Hackers converge on historic university to tear into challenges from top tech companies, including Avast
Hack Cambridge, the University of Cambridge’s annual hackathon, will soon bring together 300 hackers from universities all over the world. For 24 hours on Jan. 18-19, they will build, break and innovate to produce projects that push the boundaries of tech. Tom Kermode, a senior software engineer at Avast leads the company’s project adding a specific new feature to the Avast Secure Browser. The Avast Blog spoke with him about the event.
Tom Kermode, a senior software engineer at Avast.
Avast Blog: Hack Cambridge is coming up Jan. 18-19 with Avast as a sponsor. How would you explain the event to someone who has never heard of it?
Tom Kermode: Hack Cambridge brings together 300 bright and enthusiastic students and asks them to attempt challenges set by some of the world's leading tech companies. The participants can work alone or in small teams and the first thing they need to do is pick the challenge they find most appealing. They get 24 hours straight to hack away and come up with the best solution they can. Success requires a real blend of creativity, focus and efficiency, but the prizes are great and everyone learns a lot along the way.
Avast Blog: What kinds of things are hacked and what results ultimately come out of that initial work?
Tom Kermode: The sponsors can set any challenge they like, often focusing on their own products – perhaps adding functionality or improving what they already do – or sometimes setting a really open-ended challenge just to see what the participants might come up with. Companies can use this to discover great talents and, for example, Avast uses the event as a way to meet promising young hackers who we might invite to come and work for us as paid interns. This year, our challenge is about adding a specific new feature to the Avast Secure Browser and the winning team's work could be enjoyed by millions of people. I don't know if I'm allowed to be any more specific than that though. I wouldn't want to give too many hints before the event begins!
Hacking “stems from a time in the ’60s when hackers were just people who had the urge to take things apart, learn how they worked, and expand or build on them.”
Avast Blog: People sometimes associate the word “hacking” with illicit or even criminal work, and the opposite of cybersecurity. How is this hacking different and constructive?
Tom Kermode: Hacking is a term that gets used in varying contexts, most famously pushed by Hollywood and the general media to refer to subverting software or systems for criminal gain. But it stems from a time in the ’60s when hackers were just people who had the urge to take things apart, learn how they worked, and expand or build on them. This was when computers were really a new thing and just became the most intriguing and exciting avenue to explore. So when we participate in the hackathon, it's in the spirit of this meaning of the word. It's about taking an existing system, product or even idea, breaking it apart, remoulding it and just basically running with it to see where you can get. The challenges we set are really there to give participants a starting point, inspire them, and get them going. Of course, we have a team of mentors on hand to help if things get too difficult, to answer questions and just generally do what we can to help the students keep their creative juices flowing.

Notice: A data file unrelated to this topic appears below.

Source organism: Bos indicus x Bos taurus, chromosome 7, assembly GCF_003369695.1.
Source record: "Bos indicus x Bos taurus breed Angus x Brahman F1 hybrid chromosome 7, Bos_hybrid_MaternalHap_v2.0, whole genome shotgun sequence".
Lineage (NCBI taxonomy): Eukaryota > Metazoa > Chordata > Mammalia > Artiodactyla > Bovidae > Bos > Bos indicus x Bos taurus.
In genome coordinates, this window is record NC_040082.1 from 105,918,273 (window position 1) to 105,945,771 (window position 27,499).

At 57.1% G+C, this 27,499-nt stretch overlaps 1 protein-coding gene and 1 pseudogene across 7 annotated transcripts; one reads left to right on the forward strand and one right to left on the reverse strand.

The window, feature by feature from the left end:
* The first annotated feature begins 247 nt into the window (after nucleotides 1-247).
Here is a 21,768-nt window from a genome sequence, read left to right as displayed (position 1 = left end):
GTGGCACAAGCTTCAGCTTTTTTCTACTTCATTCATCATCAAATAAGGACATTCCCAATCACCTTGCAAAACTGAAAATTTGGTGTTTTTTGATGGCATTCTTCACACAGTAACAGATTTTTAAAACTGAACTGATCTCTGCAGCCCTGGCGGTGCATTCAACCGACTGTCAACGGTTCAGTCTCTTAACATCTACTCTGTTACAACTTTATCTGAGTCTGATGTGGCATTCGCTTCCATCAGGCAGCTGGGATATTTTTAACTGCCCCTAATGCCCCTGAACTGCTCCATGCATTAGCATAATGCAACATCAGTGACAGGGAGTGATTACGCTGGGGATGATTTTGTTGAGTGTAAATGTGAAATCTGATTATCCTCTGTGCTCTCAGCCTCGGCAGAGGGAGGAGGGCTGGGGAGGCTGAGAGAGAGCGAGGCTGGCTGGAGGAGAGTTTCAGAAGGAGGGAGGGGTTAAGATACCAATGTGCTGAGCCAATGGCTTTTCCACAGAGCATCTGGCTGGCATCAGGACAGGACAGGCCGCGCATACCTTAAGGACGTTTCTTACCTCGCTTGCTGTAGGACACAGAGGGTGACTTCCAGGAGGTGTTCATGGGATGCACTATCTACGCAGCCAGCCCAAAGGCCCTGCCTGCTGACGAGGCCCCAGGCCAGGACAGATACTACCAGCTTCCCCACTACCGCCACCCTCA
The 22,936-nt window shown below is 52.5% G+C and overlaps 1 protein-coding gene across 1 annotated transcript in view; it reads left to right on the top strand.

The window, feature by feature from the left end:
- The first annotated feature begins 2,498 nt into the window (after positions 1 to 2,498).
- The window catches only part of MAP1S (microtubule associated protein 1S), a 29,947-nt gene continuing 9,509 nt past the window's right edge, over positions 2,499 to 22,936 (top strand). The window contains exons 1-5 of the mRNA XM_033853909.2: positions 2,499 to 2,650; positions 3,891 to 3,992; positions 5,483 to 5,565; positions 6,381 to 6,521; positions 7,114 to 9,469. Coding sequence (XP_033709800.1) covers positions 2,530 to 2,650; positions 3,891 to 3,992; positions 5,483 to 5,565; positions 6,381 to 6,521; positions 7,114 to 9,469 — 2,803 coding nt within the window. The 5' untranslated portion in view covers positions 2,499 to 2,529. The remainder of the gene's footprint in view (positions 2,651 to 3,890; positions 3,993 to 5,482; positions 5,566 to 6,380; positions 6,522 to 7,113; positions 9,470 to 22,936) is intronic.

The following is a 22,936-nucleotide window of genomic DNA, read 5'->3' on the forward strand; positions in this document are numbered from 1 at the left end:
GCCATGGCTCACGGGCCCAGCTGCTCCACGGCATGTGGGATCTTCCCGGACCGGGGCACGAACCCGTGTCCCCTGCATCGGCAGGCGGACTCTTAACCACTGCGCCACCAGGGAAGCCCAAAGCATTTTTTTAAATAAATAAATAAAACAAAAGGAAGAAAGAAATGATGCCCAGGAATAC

Avast Blog: What is the atmosphere like when 300 programmers from all over the world get together for 24 hours?
Tom Kermode: Fun! There's a real energy when everyone dives in and gets started with a great buzz in the main hall. There's lots of conversation, people bounce ideas off each other, we all chat in the event's Slack channels, people help each other – it's great. Then there are workshops where the mood gets more studious, as students learn deeper insights about the challenges. And then it runs right through the night, so it gets quieter, people get serious as they develop their solutions, people wander around checking out what each other are doing. It gets silly in the wee small hours – that's when our team started adding strawberry and chocolate sauce to pizzas last time – and of course, people nod off wherever they can find a quiet spot. But the main thing is, the hackathon is fun, friendly and exciting. Just seeing how much energy and brain power people put into it is a real inspiration.
Avast Blog: Why does the world need hackathons like this?
Tom Kermode: Developers working in a business environment are usually constrained by the procedures and expectations of their workplace, old decisions and processes that we follow because that's what we've always done. The hackathon offers a complete contrast by encouraging participants to work without limits, run free with their ideas, and take chances. This is cool because it means they can explore solutions we might never have discovered, but it also reminds us that we set many of our own limitations. The hackathon gives us a chance to encourage people at the beginning of their careers to bring along more open attitudes, which is vital for progress.
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